Top Gun: Maverick Review – Head Into the Danger Zone Once More with Tom Cruise and Co

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In 1986 director Tony Scott made Top Gun, a film that changed the landscape of military action films and co-incidentally launched Tom Cruise into super-stardom. Although the film had its issues – not in the least the jingoism that it engendered, it has remained a staple favourite of not only the generation that saw it on the big screen (of which I belong) but also for many movie fans over the thirty-plus years since its release.

Top Gun: Maverick directed by Joseph Kosinski (Tron: Legacy, Oblivion) hews close to the original film in intent but allows for a deeper examination of Cruise’s Pete ‘Maverick’ Mitchell. Whilst Top Gun was essentially the story of a prodigiously talented but cocky rule-breaker who had to learn to work within a team whilst overcoming his issues with the legacy his father left, Top Gun: Maverick takes the route of positioning Maverick as a surrogate father figure who is dealing with guilt over the death of his friend, Goose, whilst trying to protect Goose’s son Bradley ‘Rooster’ Bradshaw (Miles Teller) by pulling his papers at the Naval Academy and slowing his career. The move has created a deep tension between the two men that has not been aided by Rooster’s inability to forgive Maverick’s part in his father’s death.

Eschewing the traditional military route to success, Maverick has been working on small projects, mostly testing jet capabilities. It’s pointed out that by this stage in his career he should have risen above the rank of Captain to Admiral, or even Senator (because that’s not an unreasonable career path for people in the US military). On the eve of his latest project being shuttered he is called back to the Naval Fighter Weapons School, AKA Top Gun, to train a new batch of pilots for a mission.

Maverick’s return to Top Gun is introduced via a bar scene where he reunites with his new (but old in the movie’s timeline, she’s the General’s daughter he got into trouble with in the first film) love interest, Penny (Jennifer Connelly). The bar scene also allows us to meet the students for the first time and gives us enough of their character beats to inform the rest of the film. There is the cocksure Hangman (Glen Powell), the nebbish Robert ‘Bob’ Floyd (Lewis Pullman, sure to be a fan favourite), and the ‘girl power’ embodiment Natasha ‘Phoenix’ Trace. Into the bar walks Rooster, who has clear animosity with Hangman. After Penny has Maverick jokingly thrown out of the bar by some of the recruits, who call him old-timer, Maverick watches Rooster take to the piano to sing ‘Great Balls of Fire’ just as Goose and Maverick did in the first film. The sense of melancholy and memory weighs heavily on Maverick, which is the emotional lynch-pin of the film.

Maverick’s disposition makes him a questionable addition to the teaching roster at Top Gun. Never one to go by the book (illustrated by him quite literally throwing away the book) he comes up against the brass at the Academy, in particular Beau ‘Cyclone’ Simpson (Jon Hamm). His mission (should he choose to accept it) is to prepare the recruits for a dangerous assignment in enemy territory where they need to destroy a maguffin. In reality, the whole training exercises and montages exist solely to give the audience what they want – kinetic shots of fighter pilots in the air, and moreover, getting Maverick back in the pilot’s seat.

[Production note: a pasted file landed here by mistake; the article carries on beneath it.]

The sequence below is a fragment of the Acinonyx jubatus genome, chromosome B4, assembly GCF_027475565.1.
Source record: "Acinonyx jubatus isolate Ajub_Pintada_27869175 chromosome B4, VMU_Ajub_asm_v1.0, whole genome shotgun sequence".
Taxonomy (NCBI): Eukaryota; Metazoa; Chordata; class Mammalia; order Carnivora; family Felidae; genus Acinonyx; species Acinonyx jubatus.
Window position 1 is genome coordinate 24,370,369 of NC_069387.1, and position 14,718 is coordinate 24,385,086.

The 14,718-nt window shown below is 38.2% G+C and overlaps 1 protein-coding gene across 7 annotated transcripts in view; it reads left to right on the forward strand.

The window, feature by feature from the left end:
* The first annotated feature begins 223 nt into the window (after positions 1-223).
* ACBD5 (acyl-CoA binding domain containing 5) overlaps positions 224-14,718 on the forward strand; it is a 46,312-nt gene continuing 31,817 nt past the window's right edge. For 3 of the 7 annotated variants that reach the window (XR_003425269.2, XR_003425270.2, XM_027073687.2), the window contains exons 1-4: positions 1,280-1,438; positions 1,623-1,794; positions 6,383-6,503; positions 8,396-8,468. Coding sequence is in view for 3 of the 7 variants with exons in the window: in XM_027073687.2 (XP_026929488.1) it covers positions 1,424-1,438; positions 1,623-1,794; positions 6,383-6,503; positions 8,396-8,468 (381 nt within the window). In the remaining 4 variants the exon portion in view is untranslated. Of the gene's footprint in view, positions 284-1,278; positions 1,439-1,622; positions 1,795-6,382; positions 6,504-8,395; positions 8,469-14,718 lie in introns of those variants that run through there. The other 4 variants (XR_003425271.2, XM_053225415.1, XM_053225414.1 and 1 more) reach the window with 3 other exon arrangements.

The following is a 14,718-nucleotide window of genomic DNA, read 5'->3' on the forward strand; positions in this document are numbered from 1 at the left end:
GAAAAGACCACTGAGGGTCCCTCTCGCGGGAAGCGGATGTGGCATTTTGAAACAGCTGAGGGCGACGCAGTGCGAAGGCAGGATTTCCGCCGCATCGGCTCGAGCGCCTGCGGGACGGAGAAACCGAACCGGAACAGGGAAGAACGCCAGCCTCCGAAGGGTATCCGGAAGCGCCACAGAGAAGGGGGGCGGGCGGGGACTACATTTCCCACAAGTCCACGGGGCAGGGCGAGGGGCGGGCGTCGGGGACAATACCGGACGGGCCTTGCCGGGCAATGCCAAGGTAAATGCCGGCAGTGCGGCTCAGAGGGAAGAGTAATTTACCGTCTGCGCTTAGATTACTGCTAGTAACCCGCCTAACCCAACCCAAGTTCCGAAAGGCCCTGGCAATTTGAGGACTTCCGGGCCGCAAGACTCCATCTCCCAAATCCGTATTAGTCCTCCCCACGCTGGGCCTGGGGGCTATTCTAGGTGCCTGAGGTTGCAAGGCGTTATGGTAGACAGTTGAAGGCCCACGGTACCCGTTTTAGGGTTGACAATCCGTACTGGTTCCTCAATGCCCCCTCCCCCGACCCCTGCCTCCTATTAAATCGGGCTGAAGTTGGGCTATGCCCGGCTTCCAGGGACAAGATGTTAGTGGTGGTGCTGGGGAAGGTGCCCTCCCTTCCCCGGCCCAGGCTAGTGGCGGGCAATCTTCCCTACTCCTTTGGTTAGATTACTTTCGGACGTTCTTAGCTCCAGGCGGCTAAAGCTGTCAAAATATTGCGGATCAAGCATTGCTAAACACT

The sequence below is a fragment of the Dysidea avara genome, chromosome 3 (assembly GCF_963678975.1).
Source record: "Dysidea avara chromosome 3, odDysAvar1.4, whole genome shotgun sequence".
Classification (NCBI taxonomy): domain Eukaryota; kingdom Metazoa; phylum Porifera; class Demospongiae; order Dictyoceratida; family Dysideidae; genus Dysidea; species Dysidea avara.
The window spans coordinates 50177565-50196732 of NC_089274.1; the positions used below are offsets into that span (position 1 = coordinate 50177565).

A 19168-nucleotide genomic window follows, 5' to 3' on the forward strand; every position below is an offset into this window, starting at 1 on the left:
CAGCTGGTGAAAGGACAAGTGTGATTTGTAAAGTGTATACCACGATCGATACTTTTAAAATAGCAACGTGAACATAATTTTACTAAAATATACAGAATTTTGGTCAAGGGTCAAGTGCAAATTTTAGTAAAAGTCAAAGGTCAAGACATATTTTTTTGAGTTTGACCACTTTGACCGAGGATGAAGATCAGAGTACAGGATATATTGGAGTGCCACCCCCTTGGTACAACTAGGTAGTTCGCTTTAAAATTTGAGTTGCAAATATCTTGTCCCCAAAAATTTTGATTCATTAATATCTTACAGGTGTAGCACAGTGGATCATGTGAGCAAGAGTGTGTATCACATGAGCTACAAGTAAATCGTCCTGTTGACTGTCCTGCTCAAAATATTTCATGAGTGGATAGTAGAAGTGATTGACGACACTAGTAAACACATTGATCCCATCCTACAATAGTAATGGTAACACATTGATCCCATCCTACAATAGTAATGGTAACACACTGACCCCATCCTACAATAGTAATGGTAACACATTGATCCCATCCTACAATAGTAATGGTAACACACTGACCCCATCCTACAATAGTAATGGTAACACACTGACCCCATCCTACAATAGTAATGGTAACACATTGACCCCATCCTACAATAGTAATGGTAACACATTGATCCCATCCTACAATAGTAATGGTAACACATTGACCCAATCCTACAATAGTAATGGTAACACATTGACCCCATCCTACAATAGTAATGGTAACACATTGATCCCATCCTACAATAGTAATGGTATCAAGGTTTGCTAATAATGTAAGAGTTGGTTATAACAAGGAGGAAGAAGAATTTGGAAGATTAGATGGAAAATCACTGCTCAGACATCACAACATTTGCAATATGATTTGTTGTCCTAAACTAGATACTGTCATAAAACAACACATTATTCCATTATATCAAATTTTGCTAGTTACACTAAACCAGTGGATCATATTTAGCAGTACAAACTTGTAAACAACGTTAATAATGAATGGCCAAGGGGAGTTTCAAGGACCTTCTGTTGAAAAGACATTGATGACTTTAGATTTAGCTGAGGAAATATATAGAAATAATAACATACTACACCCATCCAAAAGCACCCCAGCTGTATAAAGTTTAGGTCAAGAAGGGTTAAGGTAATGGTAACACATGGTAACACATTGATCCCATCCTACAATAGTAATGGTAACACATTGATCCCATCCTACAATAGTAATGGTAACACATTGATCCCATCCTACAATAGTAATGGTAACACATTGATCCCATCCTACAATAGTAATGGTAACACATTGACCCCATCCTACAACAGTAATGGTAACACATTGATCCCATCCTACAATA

As far as plot goes the film is relatively flimsy. Yes, there are emotional beats, and call-backs to the original film that are meaningful and sentimental – not in the least the cameo by Val Kilmer reprising his role as Iceman. Although this film delves a bit deeper into Maverick’s psyche the main concern is to get Cruise in the air and delivering spectacular set pieces.

Director Kosinski and cinematographer Claudio Miranda do exactly what the audience is holding out for. The training and fight scenes are immaculately presented and seamless. Watching the planes whirl like a ballet is genuinely exciting. In a CGI saturated cinema landscape the effects here don’t stand out as inept. The set pieces in the sky are viscerally tense and visually perfect, and to be fair, that’s essentially what audiences are shelling over their dollars to see, so it is a damn fine thing that they deliver.

The movie does not exist for Maverick to pass the baton to a younger generation – it is firmly a showcase for Cruise. Characters are built around Maverick and its an inevitability that the focus never really strays from him. The recruits have semblances of personalities but with the exception of Rooster those personalities are very vaguely explored.

Tom Cruise is a consummate action star. Cheesy dialogue and over familiar story tropes aren’t really going to take away from the spectacle on screen. Top Gun: Maverick isn’t a great film in the cinematic pantheon, but it doesn’t really need to be. It delivers capital E entertainment and genuinely acts as a crowd pleaser. The philosophical undertones that the Military Industrial Machine is “good actually” existed in the original film. Some may find the ham-fisted propaganda a little hard to stomach in 2022 where Top Gun existed in a slew of Cold War adjacent films extremely common in the 1980s. Nonetheless, no-one really comes to these films expecting a deep understanding of world politics. People come to see aircraft go really fast, feats of derring-do, and incredible action. Top Gun: Maverick delivers all that in spades, so strap in once more and get ready to head into the Danger Zone.

Director: Joseph Kosinski

Cast: Tom Cruise, Miles Teller, Jennifer Connelly

Writers: Ehren Kruger, Eric Warren Singer, Christopher McQuarrie, (story by Peter Craig, Justin Marks; based on characters by Jim Cash, Jack Epps Jr.)

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